Eagles For Liberty hosting a speaker event
Eagles For Liberty, a student organization that promotes the ideals of individual liberty, will be hosting a speaker event 6:30 p.m. Thursday, Nov. 19 in Sugden Hall, room 110.
Guest speaker Wendy Purnell, the director of outreach at the Property and Environment Research Center, will discuss conservation and environmental sustainability without the intervention of government.
“The first step in the planning process was figuring out what kinds of topics or issues would appeal to the general student population at FGCU,” said Lynanne Lowry, the vice president of the club. “Since we’re an environmentally-friendly university built on a preserve, the environment was an obvious choice that would be of interest to students.”
E4L wasn’t planning on the typical spiel on the environment, however. Because the club is a pro-liberty organization, officers wanted to spice things up by telling event-goers about the current state of the environment from their perspective. After choosing the topic of free-market environmentalism for their event, they worked with Purnell to develop the format and details of the event.
To put this event together, E4L partnered with the Institute for Humane Studies, an organization, founded at George Mason University, which encourages students to unleash their full potential through the power of freedom.
“IHS decided to help pro-liberty student organizations by hosting speakers on their campuses,” Lowry said. “So, I applied for their speaker series and asked for a speaker on free-market environmentalism, preferably one from a libertarian-leaning think tank or nonprofit organization.”
From there, IHS reached out to PERC and Purnell. After Purnell had been confirmed as speaker for the event, Lowry became the main point of contact to cement all of the details of the event.
Lowry has worked with IHS on several different occasions. She has attended its summer seminars in 2014 and 2015 and has attended conferences it has been involved with, including two that were held at its main office Arlington, Virginia.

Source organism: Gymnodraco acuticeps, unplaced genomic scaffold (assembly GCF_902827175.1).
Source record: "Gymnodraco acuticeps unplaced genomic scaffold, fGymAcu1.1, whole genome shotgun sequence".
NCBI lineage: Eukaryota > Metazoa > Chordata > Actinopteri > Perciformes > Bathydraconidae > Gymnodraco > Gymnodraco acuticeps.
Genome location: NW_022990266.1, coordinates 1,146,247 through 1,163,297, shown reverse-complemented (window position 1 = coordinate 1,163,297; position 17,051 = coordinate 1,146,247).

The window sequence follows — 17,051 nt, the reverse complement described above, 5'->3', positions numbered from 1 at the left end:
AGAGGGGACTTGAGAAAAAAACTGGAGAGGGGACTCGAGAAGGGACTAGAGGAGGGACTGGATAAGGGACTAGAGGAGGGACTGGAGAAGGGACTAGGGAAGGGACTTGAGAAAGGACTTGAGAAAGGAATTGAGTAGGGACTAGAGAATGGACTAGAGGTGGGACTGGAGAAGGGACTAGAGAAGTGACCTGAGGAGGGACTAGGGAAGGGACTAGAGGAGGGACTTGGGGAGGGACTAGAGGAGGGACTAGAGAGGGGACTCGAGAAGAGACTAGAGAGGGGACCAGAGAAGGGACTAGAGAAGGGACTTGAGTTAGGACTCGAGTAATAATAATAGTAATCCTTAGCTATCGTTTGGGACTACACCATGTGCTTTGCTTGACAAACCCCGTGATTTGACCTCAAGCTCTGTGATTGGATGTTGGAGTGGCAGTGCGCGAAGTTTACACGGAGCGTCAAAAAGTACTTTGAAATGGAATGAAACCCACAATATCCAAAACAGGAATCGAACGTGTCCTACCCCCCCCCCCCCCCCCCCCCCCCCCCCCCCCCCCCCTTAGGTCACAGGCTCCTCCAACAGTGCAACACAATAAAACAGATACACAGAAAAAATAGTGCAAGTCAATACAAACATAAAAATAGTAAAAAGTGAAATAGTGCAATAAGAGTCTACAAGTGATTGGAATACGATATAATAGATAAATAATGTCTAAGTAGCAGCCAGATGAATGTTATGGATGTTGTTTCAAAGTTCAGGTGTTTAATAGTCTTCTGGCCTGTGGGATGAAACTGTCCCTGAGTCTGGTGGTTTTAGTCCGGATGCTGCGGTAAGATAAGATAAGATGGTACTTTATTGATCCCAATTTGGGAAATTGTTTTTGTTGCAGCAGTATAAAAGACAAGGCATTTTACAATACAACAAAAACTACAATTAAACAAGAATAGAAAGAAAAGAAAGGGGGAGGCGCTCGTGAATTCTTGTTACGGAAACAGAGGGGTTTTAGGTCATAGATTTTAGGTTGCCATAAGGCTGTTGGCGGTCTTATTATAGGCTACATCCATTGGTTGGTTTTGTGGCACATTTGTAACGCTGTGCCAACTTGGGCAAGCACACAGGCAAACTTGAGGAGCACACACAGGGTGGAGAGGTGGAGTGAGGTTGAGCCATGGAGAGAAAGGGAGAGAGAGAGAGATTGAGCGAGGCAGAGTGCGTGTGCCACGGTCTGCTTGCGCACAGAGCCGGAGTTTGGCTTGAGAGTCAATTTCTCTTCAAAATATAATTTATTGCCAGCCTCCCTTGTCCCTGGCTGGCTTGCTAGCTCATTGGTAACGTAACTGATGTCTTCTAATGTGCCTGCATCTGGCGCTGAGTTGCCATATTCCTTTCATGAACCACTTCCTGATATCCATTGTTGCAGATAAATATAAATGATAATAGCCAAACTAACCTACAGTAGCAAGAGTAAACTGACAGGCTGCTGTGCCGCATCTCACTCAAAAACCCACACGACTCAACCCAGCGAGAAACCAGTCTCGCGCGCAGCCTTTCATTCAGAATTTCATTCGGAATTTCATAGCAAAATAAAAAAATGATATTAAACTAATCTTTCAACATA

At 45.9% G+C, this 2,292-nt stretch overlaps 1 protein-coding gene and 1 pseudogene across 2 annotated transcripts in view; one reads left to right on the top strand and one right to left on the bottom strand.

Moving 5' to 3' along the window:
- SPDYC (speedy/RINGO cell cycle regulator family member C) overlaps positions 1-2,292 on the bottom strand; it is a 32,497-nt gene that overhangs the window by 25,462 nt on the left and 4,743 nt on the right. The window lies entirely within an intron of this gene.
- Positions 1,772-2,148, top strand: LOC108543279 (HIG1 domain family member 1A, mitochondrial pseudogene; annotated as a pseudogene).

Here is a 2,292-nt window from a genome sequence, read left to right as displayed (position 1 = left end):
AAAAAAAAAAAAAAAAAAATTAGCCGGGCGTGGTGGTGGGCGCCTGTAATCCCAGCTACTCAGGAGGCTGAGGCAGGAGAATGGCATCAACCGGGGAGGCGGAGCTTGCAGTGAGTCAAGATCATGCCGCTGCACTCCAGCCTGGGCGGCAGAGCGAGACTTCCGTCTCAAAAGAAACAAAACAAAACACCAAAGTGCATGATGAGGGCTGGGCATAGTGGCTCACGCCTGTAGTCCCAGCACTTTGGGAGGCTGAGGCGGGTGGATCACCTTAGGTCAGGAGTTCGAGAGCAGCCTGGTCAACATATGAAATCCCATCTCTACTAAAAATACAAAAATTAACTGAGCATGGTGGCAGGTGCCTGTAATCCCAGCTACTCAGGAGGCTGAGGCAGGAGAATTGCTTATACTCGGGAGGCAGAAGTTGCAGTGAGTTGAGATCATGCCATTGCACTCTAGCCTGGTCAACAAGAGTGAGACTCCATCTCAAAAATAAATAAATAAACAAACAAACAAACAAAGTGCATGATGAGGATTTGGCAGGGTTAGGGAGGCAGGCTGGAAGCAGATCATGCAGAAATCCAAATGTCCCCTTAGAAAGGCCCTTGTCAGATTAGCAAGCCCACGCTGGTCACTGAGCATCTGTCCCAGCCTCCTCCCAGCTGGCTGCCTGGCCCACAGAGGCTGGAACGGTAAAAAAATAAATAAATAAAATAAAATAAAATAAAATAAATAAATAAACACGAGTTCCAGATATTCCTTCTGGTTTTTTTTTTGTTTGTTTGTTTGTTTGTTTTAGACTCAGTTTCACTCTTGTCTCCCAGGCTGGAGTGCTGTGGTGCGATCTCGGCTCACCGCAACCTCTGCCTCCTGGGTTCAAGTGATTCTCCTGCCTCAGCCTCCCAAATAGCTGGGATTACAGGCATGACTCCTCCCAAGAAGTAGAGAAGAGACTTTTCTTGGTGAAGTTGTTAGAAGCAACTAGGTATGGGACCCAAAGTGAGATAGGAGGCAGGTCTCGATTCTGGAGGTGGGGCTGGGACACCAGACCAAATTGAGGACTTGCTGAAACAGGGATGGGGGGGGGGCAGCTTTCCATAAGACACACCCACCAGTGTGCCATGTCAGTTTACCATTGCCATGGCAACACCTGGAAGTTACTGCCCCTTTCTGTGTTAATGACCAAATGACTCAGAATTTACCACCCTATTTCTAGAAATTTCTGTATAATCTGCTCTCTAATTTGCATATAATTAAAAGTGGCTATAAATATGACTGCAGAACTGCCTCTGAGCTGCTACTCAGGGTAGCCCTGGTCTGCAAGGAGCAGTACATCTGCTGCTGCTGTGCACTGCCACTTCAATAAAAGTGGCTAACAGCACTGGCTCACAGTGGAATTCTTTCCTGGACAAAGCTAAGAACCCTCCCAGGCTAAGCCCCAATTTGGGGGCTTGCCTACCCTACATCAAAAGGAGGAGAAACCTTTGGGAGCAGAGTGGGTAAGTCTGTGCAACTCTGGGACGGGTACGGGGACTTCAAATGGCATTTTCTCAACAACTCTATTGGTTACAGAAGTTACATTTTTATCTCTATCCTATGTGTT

“As always, IHS was attentive to everyone’s needs, whether it be mine, Eagles for Liberty’s, Wendy Purnell’s or even the student population here at FGCU,” Lowry said. “They are an excellent organization to work with and have always been very engaged with the student liberty movement, providing resources of all kinds.”
Alejandro Oquendo, a junior communication major, will be attending the event. He has previously been involved in many environmental organizations on campus and has participated in several environmental protests and rallies from Tampa to Washington, D.C.
“I’m here to listen to another side of the environmental debate,” Oquendo said. “I am skeptical of the speaker’s topic; however, I hope to have my political views either challenged and maybe even changed at the end of the talk.”
Purnell has been working with PERC since 2014. However, she has been promoting the organization’s ideas for years, while working with non-governmental organzations dedicated to conservation and developing programs that use market-based approaches to protect endangered species and restore habitat. She has received recognition from National Geographic as well as the Clinton Global Initiative for her efforts.
PERC was founded 35 years ago and serves as the country’s first and largest institute dedicated to improving environmental quality through property rights and markets.
The event will include light refreshments as well as a Q&A session and discussion following the presentation. Lowry believes it will shed some light on an often-
unexplored side of environmentalism.
“It’s not the classic left-wing take on the environment, nor is it a conservative approach to the topic,” Lowry said. “Instead, this event allows both students and members of the community alike to examine the ideas of environmental sustainability, going green and other such concepts in a less common perspective that eschews governmental intervention, instead promoting free-market environmentalism as an alternative solution.” According to Lowry, whether you have strong beliefs on what steps should be taken in regard to the environment or other issues, she thinks that it’s vitally important to examine and understand the arguments for different or opposing approaches.
“I think challenging your own beliefs and assumptions should occur throughout your lifetime,” Lowry said. “It’s especially important to do when you’re in college.”
Alesa Whitehead, a senior economics major, will also be attending the event.
“I’m attending, aside from already being a liberty-minded student, because I appreciate nature and wish that everyone would have a drive to be an environmental steward,” Whitehead said. “Unfortunately, the only solutions that get media attention are government regulation and taxation, and I think that we need more private sector options to incentivize innovation and greener choices. I hope to hear of some good solutions to supplement or replace the preexisting regulatory structure.”